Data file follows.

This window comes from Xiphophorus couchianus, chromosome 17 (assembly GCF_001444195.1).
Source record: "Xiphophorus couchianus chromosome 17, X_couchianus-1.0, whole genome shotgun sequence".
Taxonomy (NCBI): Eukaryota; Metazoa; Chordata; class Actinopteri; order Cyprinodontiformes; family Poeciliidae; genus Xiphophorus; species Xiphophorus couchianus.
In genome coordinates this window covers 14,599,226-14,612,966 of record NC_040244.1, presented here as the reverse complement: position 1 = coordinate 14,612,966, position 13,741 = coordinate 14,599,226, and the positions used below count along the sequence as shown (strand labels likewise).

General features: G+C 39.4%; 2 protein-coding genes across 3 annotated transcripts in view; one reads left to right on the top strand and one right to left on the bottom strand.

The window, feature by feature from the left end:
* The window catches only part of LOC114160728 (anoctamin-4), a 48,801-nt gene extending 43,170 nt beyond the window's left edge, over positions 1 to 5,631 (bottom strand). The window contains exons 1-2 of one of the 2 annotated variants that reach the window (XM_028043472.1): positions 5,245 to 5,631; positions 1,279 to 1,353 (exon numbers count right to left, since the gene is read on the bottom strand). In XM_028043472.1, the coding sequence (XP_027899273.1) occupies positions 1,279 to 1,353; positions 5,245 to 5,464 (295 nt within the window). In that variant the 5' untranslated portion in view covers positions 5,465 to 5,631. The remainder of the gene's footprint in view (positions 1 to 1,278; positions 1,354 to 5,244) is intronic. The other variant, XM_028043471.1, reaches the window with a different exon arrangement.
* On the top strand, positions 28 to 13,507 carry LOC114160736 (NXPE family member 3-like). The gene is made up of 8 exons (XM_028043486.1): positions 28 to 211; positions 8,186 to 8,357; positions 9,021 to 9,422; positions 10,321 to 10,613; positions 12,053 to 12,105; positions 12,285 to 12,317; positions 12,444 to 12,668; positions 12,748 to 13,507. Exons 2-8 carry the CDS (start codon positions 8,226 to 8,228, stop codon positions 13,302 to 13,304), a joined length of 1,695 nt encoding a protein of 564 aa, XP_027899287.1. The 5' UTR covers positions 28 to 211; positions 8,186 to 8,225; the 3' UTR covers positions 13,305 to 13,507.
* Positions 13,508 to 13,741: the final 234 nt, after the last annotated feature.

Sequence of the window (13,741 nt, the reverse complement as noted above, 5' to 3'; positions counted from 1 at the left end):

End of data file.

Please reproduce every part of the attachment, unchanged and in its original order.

This window comes from Xiphophorus couchianus, chromosome 17 (assembly GCF_001444195.1).
Source record: "Xiphophorus couchianus chromosome 17, X_couchianus-1.0, whole genome shotgun sequence".
Taxonomy (NCBI): Eukaryota; Metazoa; Chordata; class Actinopteri; order Cyprinodontiformes; family Poeciliidae; genus Xiphophorus; species Xiphophorus couchianus.
In genome coordinates this window covers 14,599,226-14,612,966 of record NC_040244.1, presented here as the reverse complement: position 1 = coordinate 14,612,966, position 13,741 = coordinate 14,599,226, and the positions used below count along the sequence as shown (strand labels likewise).

General features: G+C 39.4%; 2 protein-coding genes across 3 annotated transcripts in view; one reads left to right on the top strand and one right to left on the bottom strand.

The window, feature by feature from the left end:
* The window catches only part of LOC114160728 (anoctamin-4), a 48,801-nt gene extending 43,170 nt beyond the window's left edge, over positions 1 to 5,631 (bottom strand). The window contains exons 1-2 of one of the 2 annotated variants that reach the window (XM_028043472.1): positions 5,245 to 5,631; positions 1,279 to 1,353 (exon numbers count right to left, since the gene is read on the bottom strand). In XM_028043472.1, the coding sequence (XP_027899273.1) occupies positions 1,279 to 1,353; positions 5,245 to 5,464 (295 nt within the window). In that variant the 5' untranslated portion in view covers positions 5,465 to 5,631. The remainder of the gene's footprint in view (positions 1 to 1,278; positions 1,354 to 5,244) is intronic. The other variant, XM_028043471.1, reaches the window with a different exon arrangement.
* On the top strand, positions 28 to 13,507 carry LOC114160736 (NXPE family member 3-like). The gene is made up of 8 exons (XM_028043486.1): positions 28 to 211; positions 8,186 to 8,357; positions 9,021 to 9,422; positions 10,321 to 10,613; positions 12,053 to 12,105; positions 12,285 to 12,317; positions 12,444 to 12,668; positions 12,748 to 13,507. Exons 2-8 carry the CDS (start codon positions 8,226 to 8,228, stop codon positions 13,302 to 13,304), a joined length of 1,695 nt encoding a protein of 564 aa, XP_027899287.1. The 5' UTR covers positions 28 to 211; positions 8,186 to 8,225; the 3' UTR covers positions 13,305 to 13,507.
* Positions 13,508 to 13,741: the final 234 nt, after the last annotated feature.

Sequence of the window (13,741 nt, the reverse complement as noted above, 5' to 3'; positions counted from 1 at the left end):